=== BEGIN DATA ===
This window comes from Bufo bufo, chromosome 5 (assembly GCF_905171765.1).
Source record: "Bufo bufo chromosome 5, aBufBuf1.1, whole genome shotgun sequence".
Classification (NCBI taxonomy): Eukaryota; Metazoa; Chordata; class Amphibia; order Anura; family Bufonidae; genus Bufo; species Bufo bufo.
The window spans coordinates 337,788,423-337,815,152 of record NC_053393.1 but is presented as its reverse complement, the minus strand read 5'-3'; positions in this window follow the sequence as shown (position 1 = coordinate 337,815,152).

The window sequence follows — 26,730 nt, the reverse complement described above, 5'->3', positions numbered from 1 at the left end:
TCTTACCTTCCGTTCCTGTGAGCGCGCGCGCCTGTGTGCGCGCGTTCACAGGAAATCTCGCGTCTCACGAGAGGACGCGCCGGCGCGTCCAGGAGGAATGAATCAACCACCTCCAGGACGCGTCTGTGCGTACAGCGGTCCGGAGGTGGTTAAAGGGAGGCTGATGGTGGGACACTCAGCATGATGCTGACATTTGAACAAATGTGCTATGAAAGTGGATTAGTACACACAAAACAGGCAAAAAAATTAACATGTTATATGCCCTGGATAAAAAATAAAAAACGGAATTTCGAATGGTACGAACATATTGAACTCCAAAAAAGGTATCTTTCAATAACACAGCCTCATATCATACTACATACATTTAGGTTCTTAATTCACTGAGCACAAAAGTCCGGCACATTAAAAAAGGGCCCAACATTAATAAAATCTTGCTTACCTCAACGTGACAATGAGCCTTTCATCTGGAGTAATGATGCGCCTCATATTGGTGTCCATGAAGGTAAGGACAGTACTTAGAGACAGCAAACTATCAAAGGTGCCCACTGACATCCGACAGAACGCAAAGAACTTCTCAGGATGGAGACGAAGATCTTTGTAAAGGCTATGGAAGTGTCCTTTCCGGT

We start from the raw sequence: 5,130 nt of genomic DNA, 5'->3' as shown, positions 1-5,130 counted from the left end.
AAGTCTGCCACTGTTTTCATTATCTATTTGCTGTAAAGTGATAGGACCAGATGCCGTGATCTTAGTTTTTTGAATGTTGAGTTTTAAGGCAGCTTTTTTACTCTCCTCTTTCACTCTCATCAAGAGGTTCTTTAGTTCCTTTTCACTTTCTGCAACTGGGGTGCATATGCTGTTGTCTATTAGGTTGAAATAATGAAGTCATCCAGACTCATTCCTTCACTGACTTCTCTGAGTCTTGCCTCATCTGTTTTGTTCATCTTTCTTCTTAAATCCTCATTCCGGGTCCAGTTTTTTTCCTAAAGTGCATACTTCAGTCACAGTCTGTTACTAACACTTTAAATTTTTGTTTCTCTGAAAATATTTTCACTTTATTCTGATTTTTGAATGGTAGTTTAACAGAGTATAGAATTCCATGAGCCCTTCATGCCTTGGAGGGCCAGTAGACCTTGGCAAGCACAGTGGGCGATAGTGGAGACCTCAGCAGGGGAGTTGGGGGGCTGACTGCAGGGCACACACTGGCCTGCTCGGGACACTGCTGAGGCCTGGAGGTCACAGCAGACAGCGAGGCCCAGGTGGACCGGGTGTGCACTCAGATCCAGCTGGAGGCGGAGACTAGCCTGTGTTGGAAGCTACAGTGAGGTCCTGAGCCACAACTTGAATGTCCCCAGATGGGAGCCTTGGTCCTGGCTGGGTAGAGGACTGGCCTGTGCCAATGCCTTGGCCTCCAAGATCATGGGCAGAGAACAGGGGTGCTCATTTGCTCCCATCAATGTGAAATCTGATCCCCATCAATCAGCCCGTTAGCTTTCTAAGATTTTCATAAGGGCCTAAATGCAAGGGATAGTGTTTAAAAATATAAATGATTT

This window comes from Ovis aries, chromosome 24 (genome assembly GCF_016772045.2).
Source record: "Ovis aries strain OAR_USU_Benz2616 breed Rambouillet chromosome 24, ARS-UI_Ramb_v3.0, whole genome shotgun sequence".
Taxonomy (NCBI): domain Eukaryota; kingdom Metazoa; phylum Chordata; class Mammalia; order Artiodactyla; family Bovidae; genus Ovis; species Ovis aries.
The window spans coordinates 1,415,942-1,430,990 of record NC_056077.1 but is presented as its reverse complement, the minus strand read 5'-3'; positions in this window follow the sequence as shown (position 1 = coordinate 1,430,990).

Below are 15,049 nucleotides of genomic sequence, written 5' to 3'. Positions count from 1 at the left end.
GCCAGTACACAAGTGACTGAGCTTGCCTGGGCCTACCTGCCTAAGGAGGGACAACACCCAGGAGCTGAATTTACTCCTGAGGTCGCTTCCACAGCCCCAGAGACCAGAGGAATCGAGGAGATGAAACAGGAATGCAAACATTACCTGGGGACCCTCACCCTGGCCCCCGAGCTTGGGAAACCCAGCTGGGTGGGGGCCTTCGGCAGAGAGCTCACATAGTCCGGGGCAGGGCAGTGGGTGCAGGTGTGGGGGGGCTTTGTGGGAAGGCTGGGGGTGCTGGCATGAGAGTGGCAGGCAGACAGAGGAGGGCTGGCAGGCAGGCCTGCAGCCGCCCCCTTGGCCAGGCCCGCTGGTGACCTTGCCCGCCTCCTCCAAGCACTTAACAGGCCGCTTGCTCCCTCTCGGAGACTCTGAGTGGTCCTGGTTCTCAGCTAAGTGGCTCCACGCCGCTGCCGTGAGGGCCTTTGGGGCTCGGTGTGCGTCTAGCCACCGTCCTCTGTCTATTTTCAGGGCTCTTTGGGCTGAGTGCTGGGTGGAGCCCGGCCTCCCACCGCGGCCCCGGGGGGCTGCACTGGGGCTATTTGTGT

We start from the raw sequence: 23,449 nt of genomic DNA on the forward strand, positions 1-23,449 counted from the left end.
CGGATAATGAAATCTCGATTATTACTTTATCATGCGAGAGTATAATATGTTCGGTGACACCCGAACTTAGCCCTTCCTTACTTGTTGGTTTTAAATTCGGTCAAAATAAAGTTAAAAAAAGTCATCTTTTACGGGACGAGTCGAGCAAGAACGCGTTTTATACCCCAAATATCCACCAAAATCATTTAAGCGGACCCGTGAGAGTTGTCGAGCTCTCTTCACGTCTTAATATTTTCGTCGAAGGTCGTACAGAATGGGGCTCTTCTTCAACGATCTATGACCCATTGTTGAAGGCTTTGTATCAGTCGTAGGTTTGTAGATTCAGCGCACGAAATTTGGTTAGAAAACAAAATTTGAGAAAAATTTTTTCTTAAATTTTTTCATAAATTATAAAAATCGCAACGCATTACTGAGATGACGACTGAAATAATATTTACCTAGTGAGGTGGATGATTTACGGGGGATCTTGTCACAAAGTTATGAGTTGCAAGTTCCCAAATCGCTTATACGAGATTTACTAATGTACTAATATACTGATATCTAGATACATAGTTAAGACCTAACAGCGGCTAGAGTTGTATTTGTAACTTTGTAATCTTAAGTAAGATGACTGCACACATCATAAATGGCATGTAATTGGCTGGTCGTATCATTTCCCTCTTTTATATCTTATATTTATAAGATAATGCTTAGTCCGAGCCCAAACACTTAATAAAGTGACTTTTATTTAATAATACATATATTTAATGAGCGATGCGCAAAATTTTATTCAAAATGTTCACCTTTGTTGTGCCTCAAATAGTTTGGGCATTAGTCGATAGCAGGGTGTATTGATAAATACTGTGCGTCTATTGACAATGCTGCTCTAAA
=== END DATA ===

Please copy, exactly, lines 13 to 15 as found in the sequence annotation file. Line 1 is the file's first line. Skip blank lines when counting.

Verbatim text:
Below are 15,049 nucleotides of genomic sequence, written 5' to 3'. Positions count from 1 at the left end.
GCCAGTACACAAGTGACTGAGCTTGCCTGGGCCTACCTGCCTAAGGAGGGACAACACCCAGGAGCTGAATTTACTCCTGAGGTCGCTTCCACAGCCCCAGAGACCAGAGGAATCGAGGAGATGAAACAGGAATGCAAACATTACCTGGGGACCCTCACCCTGGCCCCCGAGCTTGGGAAACCCAGCTGGGTGGGGGCCTTCGGCAGAGAGCTCACATAGTCCGGGGCAGGGCAGTGGGTGCAGGTGTGGGGGGGCTTTGTGGGAAGGCTGGGGGTGCTGGCATGAGAGTGGCAGGCAGACAGAGGAGGGCTGGCAGGCAGGCCTGCAGCCGCCCCCTTGGCCAGGCCCGCTGGTGACCTTGCCCGCCTCCTCCAAGCACTTAACAGGCCGCTTGCTCCCTCTCGGAGACTCTGAGTGGTCCTGGTTCTCAGCTAAGTGGCTCCACGCCGCTGCCGTGAGGGCCTTTGGGGCTCGGTGTGCGTCTAGCCACCGTCCTCTGTCTATTTTCAGGGCTCTTTGGGCTGAGTGCTGGGTGGAGCCCGGCCTCCCACCGCGGCCCCGGGGGGCTGCACTGGGGCTATTTGTGT

We start from the raw sequence: 23,449 nt of genomic DNA on the forward strand, positions 1-23,449 counted from the left end.